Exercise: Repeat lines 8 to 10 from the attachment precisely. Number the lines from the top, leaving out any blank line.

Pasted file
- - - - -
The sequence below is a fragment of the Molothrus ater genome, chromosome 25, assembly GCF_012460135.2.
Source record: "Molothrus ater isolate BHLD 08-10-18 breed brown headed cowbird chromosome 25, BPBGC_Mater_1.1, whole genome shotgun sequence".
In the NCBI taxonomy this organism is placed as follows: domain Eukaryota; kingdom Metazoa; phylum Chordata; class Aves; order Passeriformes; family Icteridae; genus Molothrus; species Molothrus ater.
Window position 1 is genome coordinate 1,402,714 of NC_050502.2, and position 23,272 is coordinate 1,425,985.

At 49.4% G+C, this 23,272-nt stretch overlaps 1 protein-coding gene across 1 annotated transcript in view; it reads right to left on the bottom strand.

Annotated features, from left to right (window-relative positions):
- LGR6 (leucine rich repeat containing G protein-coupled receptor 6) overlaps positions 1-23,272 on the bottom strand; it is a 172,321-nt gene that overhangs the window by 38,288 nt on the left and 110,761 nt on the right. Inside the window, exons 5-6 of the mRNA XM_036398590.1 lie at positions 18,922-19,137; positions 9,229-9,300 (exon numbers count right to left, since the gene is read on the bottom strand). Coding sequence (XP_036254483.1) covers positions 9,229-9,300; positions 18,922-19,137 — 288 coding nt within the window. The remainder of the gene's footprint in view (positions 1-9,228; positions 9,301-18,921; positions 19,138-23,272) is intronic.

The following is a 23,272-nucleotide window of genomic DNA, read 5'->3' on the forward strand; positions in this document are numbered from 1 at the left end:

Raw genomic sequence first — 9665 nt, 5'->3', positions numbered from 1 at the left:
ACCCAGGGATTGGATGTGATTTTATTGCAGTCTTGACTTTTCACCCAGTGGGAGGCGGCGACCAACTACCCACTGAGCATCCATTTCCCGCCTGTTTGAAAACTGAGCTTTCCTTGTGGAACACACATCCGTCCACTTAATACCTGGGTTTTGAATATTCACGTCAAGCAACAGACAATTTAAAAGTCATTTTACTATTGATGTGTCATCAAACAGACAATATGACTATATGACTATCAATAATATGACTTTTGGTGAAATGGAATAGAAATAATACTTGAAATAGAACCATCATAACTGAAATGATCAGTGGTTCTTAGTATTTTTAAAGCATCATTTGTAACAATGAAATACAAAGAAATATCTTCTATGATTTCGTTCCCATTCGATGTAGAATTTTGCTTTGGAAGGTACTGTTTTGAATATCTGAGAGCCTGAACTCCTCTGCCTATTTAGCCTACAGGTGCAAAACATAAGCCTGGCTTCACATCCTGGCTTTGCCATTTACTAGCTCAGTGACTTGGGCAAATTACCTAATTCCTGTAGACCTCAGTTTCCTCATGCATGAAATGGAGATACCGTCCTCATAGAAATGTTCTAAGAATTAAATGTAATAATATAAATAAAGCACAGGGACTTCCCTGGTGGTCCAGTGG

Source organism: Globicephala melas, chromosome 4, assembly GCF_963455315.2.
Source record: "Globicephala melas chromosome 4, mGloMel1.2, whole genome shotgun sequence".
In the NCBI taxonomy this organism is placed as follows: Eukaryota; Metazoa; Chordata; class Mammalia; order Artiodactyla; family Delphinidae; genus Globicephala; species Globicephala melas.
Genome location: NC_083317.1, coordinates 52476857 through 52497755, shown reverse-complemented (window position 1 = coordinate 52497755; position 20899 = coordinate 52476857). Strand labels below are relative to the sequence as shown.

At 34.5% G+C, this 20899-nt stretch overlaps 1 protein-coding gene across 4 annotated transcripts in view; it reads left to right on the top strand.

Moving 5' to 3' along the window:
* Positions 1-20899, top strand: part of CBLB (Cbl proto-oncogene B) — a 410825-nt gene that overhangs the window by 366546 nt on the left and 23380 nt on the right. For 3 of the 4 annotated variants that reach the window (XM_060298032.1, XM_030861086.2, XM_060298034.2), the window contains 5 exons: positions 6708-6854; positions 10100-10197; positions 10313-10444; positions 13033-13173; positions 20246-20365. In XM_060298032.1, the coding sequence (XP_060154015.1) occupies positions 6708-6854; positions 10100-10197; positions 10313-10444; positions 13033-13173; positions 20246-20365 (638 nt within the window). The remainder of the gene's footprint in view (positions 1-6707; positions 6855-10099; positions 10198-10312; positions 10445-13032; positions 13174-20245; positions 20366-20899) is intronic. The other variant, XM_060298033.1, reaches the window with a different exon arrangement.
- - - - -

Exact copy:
The following is a 23,272-nucleotide window of genomic DNA, read 5'->3' on the forward strand; positions in this document are numbered from 1 at the left end:

Raw genomic sequence first — 9665 nt, 5'->3', positions numbered from 1 at the left:
ACCCAGGGATTGGATGTGATTTTATTGCAGTCTTGACTTTTCACCCAGTGGGAGGCGGCGACCAACTACCCACTGAGCATCCATTTCCCGCCTGTTTGAAAACTGAGCTTTCCTTGTGGAACACACATCCGTCCACTTAATACCTGGGTTTTGAATATTCACGTCAAGCAACAGACAATTTAAAAGTCATTTTACTATTGATGTGTCATCAAACAGACAATATGACTATATGACTATCAATAATATGACTTTTGGTGAAATGGAATAGAAATAATACTTGAAATAGAACCATCATAACTGAAATGATCAGTGGTTCTTAGTATTTTTAAAGCATCATTTGTAACAATGAAATACAAAGAAATATCTTCTATGATTTCGTTCCCATTCGATGTAGAATTTTGCTTTGGAAGGTACTGTTTTGAATATCTGAGAGCCTGAACTCCTCTGCCTATTTAGCCTACAGGTGCAAAACATAAGCCTGGCTTCACATCCTGGCTTTGCCATTTACTAGCTCAGTGACTTGGGCAAATTACCTAATTCCTGTAGACCTCAGTTTCCTCATGCATGAAATGGAGATACCGTCCTCATAGAAATGTTCTAAGAATTAAATGTAATAATATAAATAAAGCACAGGGACTTCCCTGGTGGTCCAGTGG